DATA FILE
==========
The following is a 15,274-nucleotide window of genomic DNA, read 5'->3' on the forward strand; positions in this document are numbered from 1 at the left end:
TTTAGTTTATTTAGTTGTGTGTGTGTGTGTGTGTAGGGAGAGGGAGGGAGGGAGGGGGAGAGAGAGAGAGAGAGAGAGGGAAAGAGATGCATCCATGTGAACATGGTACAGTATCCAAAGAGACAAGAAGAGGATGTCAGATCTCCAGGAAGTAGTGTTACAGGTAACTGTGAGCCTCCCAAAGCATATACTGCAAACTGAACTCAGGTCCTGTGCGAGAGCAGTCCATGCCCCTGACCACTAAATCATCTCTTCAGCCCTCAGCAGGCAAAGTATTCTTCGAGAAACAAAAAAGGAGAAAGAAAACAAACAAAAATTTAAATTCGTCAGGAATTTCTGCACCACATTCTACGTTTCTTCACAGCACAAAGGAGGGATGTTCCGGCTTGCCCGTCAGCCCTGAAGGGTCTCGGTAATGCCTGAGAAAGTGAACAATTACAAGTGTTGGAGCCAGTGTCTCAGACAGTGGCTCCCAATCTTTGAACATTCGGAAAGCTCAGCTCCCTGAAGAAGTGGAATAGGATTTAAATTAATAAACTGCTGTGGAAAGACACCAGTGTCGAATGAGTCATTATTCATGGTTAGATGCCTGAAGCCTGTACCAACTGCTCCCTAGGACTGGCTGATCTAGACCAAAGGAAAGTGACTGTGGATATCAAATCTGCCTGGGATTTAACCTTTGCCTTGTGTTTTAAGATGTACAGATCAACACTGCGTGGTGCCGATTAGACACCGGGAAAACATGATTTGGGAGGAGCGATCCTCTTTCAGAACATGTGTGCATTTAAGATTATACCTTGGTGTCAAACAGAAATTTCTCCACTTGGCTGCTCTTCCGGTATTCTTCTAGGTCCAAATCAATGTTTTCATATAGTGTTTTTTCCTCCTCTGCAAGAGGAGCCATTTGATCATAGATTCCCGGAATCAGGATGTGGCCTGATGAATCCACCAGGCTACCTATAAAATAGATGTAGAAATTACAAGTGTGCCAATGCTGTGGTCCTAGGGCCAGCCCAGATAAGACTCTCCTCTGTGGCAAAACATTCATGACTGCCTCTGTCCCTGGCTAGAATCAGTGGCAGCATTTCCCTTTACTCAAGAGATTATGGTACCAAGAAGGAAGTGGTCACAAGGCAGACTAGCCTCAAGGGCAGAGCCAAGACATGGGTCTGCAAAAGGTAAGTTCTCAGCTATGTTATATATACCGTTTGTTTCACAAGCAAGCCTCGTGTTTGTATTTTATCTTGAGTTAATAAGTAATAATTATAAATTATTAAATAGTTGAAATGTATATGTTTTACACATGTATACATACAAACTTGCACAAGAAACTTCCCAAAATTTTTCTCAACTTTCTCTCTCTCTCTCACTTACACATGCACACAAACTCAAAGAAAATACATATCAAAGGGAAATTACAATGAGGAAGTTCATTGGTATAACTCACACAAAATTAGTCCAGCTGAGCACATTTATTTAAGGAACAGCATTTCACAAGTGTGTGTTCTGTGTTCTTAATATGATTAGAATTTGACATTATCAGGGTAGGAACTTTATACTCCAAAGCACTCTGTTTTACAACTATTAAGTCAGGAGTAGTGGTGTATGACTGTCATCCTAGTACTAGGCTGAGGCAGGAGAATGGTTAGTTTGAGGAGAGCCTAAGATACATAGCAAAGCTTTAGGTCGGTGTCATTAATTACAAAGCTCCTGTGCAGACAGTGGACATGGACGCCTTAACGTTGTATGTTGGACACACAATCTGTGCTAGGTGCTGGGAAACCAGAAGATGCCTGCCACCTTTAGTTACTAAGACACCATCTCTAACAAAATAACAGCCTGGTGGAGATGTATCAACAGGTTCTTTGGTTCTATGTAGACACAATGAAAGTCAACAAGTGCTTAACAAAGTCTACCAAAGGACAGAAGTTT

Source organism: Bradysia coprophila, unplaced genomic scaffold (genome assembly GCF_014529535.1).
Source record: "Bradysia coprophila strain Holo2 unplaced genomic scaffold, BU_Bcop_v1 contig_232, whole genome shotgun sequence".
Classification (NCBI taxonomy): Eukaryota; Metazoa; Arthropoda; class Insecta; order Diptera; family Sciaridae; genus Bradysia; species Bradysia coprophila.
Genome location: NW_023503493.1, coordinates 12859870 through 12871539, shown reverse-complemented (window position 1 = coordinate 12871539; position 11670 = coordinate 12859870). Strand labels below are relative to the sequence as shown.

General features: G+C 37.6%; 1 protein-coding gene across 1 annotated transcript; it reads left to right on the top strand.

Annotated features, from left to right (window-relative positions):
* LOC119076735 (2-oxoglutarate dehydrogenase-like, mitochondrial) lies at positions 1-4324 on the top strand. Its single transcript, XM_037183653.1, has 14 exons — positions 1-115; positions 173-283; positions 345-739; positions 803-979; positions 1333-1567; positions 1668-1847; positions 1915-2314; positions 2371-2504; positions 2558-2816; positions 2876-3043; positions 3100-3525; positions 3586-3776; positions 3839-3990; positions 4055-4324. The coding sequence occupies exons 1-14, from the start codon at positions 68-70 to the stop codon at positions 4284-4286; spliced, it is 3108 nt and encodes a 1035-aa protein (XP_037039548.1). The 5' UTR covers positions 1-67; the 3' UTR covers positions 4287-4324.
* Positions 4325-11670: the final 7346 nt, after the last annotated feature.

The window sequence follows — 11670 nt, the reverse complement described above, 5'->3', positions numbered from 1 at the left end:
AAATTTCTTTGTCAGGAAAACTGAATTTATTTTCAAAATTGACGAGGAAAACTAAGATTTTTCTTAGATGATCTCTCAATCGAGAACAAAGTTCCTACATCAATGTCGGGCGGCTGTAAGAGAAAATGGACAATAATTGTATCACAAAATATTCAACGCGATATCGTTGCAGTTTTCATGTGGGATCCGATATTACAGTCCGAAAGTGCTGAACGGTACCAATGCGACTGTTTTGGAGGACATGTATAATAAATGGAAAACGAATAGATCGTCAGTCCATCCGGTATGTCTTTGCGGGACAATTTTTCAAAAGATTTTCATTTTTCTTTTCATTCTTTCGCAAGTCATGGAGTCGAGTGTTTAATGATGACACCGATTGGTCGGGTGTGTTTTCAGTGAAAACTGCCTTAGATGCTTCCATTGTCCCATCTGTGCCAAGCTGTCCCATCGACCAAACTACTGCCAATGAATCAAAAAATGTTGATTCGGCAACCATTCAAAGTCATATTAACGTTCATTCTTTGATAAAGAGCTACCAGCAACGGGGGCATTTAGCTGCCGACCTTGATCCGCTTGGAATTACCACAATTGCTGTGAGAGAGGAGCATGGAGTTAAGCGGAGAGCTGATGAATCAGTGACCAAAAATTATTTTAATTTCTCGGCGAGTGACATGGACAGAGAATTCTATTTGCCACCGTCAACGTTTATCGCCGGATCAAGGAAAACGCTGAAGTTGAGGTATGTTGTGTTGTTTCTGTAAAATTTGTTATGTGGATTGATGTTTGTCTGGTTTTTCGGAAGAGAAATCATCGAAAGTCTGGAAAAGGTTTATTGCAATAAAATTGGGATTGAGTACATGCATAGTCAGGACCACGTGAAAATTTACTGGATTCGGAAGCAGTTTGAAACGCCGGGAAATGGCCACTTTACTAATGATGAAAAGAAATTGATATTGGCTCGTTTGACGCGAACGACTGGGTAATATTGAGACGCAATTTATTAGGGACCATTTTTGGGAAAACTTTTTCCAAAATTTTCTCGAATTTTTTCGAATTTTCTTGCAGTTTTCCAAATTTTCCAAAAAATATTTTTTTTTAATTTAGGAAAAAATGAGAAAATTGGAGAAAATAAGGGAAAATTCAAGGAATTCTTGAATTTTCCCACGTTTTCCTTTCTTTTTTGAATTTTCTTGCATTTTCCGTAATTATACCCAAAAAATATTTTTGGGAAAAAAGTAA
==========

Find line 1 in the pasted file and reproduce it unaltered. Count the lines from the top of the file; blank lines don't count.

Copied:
The following is a 15,274-nucleotide window of genomic DNA, read 5'->3' on the forward strand; positions in this document are numbered from 1 at the left end: